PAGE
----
Indeed, global interest rates so low do not show optimism about our investments, which should not lead us to believe that public spending alone will bring this new technology. The experience in Spain with this public spending has been disappointing, since it has increased rather than reduced energy costs, excessively high for the low paid. Here the wind farms have been financed by taxpayers, but they have not produced cheaper energy, but rather more expensive energy and not as an alternative.
Ambrose says that the UK has achieved successes which are the envy of the rest of the world, which would be plausible were it not for the lack of clear evidence.
“For Great Britain, a zero emission target is the necessary catalyst to reactivate investment. It is the way in which we can recover energy sovereignty instead of depending on imports which currently drains 2% net from GDP every year, most of it paid to despots.
“So, for my part, I am applauding the Committee on Climate Change (CCC), as it has exhorted the government this week to establish the first legally enforceable target for zero carbon emissions among the major states, offering as an example what it did with the original Climate Law in 2008”.
In a nut shell, I do not know if reality and desire are being mixed up, but I do not believe in the efficiency or the prudence of public investment in achieving this, otherwise so desirable, technological change. That said, 2050 is a date that seems to suggest that this will not be soon …
The first priority should be to inform without ambiguity about the reach and forecasts for the available technology, and warn of the dangers of beginning to dictate laws and prohibitions, as well as making ruinous investments. It is too serious a problem, and our current politicians are so mediocre, that I sincerely have no confident that they will get right such a long term issue, so far from their petty party obsessions.
However, a permanent burden can be foreseen in the solution to this problem, which is the inevitable presence and even leadership of the public sector, which, as we have said before, in countries like Spain, and Spain is not the only one, has been a path in which billions have been wasted on ill-thought out and allocated initiatives, often driven by electoral priorities. Spain is full of installations which should be private sector, in which case not only would they have been questioned – as when the installation of solar panels in private houses was prohibited to benefit the profits of certain companies – but they would have been flattened to divert financing to more effective technologies. Add to that the fragmentation of the country into 17 uncoordinated centres of initiative, not to mention the town halls, each with its own political priorities.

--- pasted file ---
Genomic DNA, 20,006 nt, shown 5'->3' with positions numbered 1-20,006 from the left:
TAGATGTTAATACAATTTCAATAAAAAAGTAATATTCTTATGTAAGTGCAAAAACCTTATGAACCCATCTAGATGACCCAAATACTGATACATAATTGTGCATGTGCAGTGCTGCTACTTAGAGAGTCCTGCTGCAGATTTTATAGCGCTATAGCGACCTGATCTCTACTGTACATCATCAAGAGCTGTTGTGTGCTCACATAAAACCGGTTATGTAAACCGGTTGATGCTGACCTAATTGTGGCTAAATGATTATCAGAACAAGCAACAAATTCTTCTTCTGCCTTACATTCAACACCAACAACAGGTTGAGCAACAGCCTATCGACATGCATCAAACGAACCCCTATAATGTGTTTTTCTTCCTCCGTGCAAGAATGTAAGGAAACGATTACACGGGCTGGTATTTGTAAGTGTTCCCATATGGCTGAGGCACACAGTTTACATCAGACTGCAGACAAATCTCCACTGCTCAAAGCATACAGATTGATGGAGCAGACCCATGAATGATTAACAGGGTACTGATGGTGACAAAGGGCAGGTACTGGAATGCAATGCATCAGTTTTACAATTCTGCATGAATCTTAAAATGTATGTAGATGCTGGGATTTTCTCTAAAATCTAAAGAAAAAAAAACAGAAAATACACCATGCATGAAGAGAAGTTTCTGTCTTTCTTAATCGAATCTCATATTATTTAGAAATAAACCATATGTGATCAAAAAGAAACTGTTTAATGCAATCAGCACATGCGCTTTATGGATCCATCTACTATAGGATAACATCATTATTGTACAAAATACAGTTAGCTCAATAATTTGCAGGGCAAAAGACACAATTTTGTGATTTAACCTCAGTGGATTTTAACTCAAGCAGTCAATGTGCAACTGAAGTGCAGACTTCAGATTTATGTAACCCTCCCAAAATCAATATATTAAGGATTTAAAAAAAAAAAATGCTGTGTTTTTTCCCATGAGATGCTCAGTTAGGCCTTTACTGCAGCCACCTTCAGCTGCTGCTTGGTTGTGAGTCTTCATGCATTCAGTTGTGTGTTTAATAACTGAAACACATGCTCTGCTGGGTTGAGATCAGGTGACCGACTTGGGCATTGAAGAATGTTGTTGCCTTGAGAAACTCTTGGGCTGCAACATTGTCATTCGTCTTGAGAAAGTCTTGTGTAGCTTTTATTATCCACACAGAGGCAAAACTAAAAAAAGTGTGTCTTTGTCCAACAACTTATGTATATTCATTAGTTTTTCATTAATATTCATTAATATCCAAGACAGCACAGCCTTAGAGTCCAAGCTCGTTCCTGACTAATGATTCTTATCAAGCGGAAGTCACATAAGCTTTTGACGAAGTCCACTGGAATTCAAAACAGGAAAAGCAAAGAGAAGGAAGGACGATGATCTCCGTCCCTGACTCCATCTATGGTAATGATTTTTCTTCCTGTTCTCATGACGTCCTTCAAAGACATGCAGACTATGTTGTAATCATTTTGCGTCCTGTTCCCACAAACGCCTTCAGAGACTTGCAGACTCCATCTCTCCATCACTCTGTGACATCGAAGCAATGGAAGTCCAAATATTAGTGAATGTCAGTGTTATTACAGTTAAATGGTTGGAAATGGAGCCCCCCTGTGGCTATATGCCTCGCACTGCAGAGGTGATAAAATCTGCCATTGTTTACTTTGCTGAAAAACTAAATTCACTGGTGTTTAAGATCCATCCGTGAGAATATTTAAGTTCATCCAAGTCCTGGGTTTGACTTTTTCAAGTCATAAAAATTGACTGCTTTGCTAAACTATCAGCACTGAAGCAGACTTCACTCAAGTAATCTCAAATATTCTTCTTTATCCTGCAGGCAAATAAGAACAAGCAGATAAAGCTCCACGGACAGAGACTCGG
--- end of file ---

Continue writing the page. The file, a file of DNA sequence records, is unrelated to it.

It is very difficult to imagine a global public initiative, as the latest Paris Summit sought, however good its intentions. In short, we are facing a far reaching objective which demands a crucial technological change, as well as an unavoidable public leadership which is difficult to find in the decadence of western democracy in which we live. Now there are too many opposed interests among the major powers to allow us to be even minimally optimistic.
Until now, the application of the Paris Summit has focused on increasing the price of transferring emission permits, which has served only to artificially increase energy prices, something undesirable in countries like Spain where energy prices are ever more composed of the fiscal component. We repeat: if these public incomes serve to reach an adequate technology … but it is not at all guaranteed.